In any case, a system which does not periodically question itself on its purpose and perspective can never work because it is innately dishonest not to do so. The judiciary similarly owes a duty to itself to remember that it is not a body which is a relic of the British Raj, but a democratic wing expected to deliver justice not to subjects but to fellow countrymen. Equality has to permeate the minds of the judges, and justice must substitute charity.
Say what you mean and mean what you say
While on pretensions and postures, I am reminded of the fine distinction by Shakespeare in the Twelfth Night on the emotion of love being different from the idea of love through the opening lines of the play by Duke Orsino, “If music be the food of love, play on, give me excess of it; that surfeiting, the appetite may sicken, and so die.” So imagining love, the Duke is sick of his own passions.
Similarly, most judges unfortunately love the idea of justice, in imagination, not justice itself. Like the Duke, the judiciary is also ailing and sick, having consumed itself with the idea of justice. This explains the complete disconnect between the illuminating judgments one delivers and the path a judge follows when putting it into practice in his individual cause. Till date I am unable to explain and reconcile the judgments, quoted below, of some of the very best and most erudite judges who sat on the ‘special bench’ between April 20 and 24, and did what they did.
To quote from their own words:
Justice Rohinton Nariman in Dharampal Satyapal held as follows:
“27. It, thus, cannot be denied that principles of natural justice are grounded in procedural fairness which ensures taking of correct decision and procedural fairness is fundamentally an instrumental good, in the sense that procedure should be designed to ensure accurate or appropriate outcomes. In fact, procedural fairness is valuable in both instrumental and non-instrumental terms.
28. It is on the aforesaid jurisprudential premise that the fundamental principles of natural justice, including audi alteram partem, have developed. It is for this reason that the courts have consistently insisted that such procedural fairness has to be adhered to before a decision is made and infraction thereof has led to the quashing of decisions taken. In many statutes, provisions are made ensuring that a notice is given to a person against whom an order is likely to be passed before a decision is made, but there may be instances where though an authority is vested with the powers to pass such orders, which affect the liberty or property of an individual but the statute may not contain a provision for prior hearing. But what is important to be noted is that the applicability of principles of natural justice is not dependent upon any statutory provision. The principle has to be mandatorily applied irrespective of the fact as to whether there is any such statutory provision or not.” [Emphasis added]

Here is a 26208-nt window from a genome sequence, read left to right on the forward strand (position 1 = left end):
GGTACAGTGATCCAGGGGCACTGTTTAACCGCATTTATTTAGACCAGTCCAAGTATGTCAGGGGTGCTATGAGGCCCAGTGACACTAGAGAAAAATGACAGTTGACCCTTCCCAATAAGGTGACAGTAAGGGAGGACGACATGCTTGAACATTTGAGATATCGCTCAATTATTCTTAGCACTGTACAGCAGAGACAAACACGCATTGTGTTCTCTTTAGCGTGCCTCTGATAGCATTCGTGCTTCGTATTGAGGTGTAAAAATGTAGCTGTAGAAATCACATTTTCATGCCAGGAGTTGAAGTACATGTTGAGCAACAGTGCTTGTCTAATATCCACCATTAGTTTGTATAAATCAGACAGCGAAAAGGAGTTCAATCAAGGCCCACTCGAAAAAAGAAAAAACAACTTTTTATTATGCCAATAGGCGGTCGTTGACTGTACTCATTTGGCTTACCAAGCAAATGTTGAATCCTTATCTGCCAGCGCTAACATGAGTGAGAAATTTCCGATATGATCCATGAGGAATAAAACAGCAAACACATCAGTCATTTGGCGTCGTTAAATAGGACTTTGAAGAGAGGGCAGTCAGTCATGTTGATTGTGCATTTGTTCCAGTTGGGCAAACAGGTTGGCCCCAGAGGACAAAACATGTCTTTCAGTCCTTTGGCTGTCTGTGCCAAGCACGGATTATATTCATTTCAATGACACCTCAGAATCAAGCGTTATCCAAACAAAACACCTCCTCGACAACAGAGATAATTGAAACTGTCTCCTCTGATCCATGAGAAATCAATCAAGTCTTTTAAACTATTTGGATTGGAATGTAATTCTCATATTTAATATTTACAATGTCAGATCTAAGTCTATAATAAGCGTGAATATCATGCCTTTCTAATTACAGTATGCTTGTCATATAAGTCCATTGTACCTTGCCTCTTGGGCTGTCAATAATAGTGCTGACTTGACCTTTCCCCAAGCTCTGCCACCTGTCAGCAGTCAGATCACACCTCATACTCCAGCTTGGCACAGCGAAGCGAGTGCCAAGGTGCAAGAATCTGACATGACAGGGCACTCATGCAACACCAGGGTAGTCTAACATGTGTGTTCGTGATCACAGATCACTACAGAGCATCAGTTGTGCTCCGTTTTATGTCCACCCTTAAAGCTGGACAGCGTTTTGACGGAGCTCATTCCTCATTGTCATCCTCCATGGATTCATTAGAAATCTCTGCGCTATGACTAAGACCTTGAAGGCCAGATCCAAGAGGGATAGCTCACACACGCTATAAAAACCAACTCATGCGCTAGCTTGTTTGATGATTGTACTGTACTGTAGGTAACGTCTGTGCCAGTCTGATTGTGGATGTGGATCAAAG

Justice Arun Mishra was part of the bench in Nidhi Kaim (2017), which held:
“97. We may examine the controversy, from yet another perspective. Let us presume, that the position is equally balanced for the two sides. Let us attempt to apply the test of a Court’s conscience, to a situation where on principle, a Court is not in a position to decide, whether it should, or it should not, exercise its discretion in favour of a party to a lis.
A situation, wherein the Court’s conscience commends to it (in a matter, as the one in hand), to exercise its discretion under Article 142, to preserve the benefit of the appellants’ admission to the MBBS course; and at the same time, equally commends to it, not to so exercise its jurisdiction (i.e., not to preserve to the appellants, the benefit of their admission to the MBBS course), in favour of the appellant. How should this Court deal with such a situation? We are of the considered view, that where two options are open to a Court, and both are equally beckoning, it would be most prudent to choose the one, which is founded on truth and honesty, and the one which is founded on fair play and legitimacy. Siding with the option founded on the deceit or fraud, or on favour as opposed to merit, or by avoiding the postulated due process, would be imprudent. Judicial conscience must only support the righteous cause.
If, despite its being righteous, a decision is seen as causing manifest injustice, the exercise of the power under Article 142 of the Constitution, would be prudent. In such situations, an onerous duty is cast on the Court, to step in, to render complete justice. This is the manner that we commend, judicial exercise of discretion, under Article 142 of the Constitution. By adopting the above course, a Court would feel satisfied, in having exercised its discretion, on the touchstone of justice – the concept which triggers the invocation of Article 142 of the Constitution.” [Emphasis added]
Justice Deepak Gupta was part of the majority opinion which opened the judgment in Rakesh Kumar Paul (2017):
“1. In Measure for Measure the Duke complains (in the given situation): “And liberty plucks justice by the nose”. The truth is that personal liberty cannot be compromised at the altar of what the State might perceive as justice – justice for one might be perceived as injustice for another.” [Emphasis added]
The relevant question we need to ask of ourselves now is, how long can we carry on this bluff. Surely this artificial bubble must burst – and the sooner the better, for the sake of justice, for which alone the courts and judges exist.
Anjana Prakash is a senior advocate and a former judge of the High Court of Judicature at Patna. The author acknowledges research support given by Namit Saxena, Advocate.